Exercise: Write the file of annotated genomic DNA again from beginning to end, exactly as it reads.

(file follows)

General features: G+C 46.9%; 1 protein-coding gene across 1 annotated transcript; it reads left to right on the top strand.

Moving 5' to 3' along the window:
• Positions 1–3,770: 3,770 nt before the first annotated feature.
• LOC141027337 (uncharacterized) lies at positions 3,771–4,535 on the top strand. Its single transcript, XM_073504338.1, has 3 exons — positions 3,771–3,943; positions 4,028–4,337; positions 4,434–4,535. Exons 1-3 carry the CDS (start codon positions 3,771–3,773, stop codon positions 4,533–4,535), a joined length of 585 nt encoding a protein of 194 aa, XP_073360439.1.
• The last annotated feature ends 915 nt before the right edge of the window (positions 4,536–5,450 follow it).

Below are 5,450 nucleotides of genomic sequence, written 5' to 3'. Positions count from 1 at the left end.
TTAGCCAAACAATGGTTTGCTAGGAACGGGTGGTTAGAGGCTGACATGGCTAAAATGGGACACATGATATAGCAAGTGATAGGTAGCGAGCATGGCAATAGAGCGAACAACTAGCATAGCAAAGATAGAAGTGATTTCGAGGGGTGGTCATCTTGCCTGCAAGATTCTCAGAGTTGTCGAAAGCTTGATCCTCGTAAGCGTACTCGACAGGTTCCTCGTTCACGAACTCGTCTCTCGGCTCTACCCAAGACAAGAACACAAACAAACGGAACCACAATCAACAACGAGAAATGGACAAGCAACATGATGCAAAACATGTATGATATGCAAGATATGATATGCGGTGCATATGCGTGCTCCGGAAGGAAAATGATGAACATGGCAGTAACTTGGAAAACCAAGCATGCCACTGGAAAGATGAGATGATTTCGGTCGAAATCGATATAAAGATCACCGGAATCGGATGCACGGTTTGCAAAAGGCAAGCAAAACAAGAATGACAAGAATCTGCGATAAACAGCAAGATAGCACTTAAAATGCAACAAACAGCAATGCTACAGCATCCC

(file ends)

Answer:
General features: G+C 46.9%; 1 protein-coding gene across 1 annotated transcript; it reads left to right on the top strand.

Moving 5' to 3' along the window:
• Positions 1–3,770: 3,770 nt before the first annotated feature.
• LOC141027337 (uncharacterized) lies at positions 3,771–4,535 on the top strand. Its single transcript, XM_073504338.1, has 3 exons — positions 3,771–3,943; positions 4,028–4,337; positions 4,434–4,535. Exons 1-3 carry the CDS (start codon positions 3,771–3,773, stop codon positions 4,533–4,535), a joined length of 585 nt encoding a protein of 194 aa, XP_073360439.1.
• The last annotated feature ends 915 nt before the right edge of the window (positions 4,536–5,450 follow it).

Below are 5,450 nucleotides of genomic sequence, written 5' to 3'. Positions count from 1 at the left end.
TTAGCCAAACAATGGTTTGCTAGGAACGGGTGGTTAGAGGCTGACATGGCTAAAATGGGACACATGATATAGCAAGTGATAGGTAGCGAGCATGGCAATAGAGCGAACAACTAGCATAGCAAAGATAGAAGTGATTTCGAGGGGTGGTCATCTTGCCTGCAAGATTCTCAGAGTTGTCGAAAGCTTGATCCTCGTAAGCGTACTCGACAGGTTCCTCGTTCACGAACTCGTCTCTCGGCTCTACCCAAGACAAGAACACAAACAAACGGAACCACAATCAACAACGAGAAATGGACAAGCAACATGATGCAAAACATGTATGATATGCAAGATATGATATGCGGTGCATATGCGTGCTCCGGAAGGAAAATGATGAACATGGCAGTAACTTGGAAAACCAAGCATGCCACTGGAAAGATGAGATGATTTCGGTCGAAATCGATATAAAGATCACCGGAATCGGATGCACGGTTTGCAAAAGGCAAGCAAAACAAGAATGACAAGAATCTGCGATAAACAGCAAGATAGCACTTAAAATGCAACAAACAGCAATGCTACAGCATCCC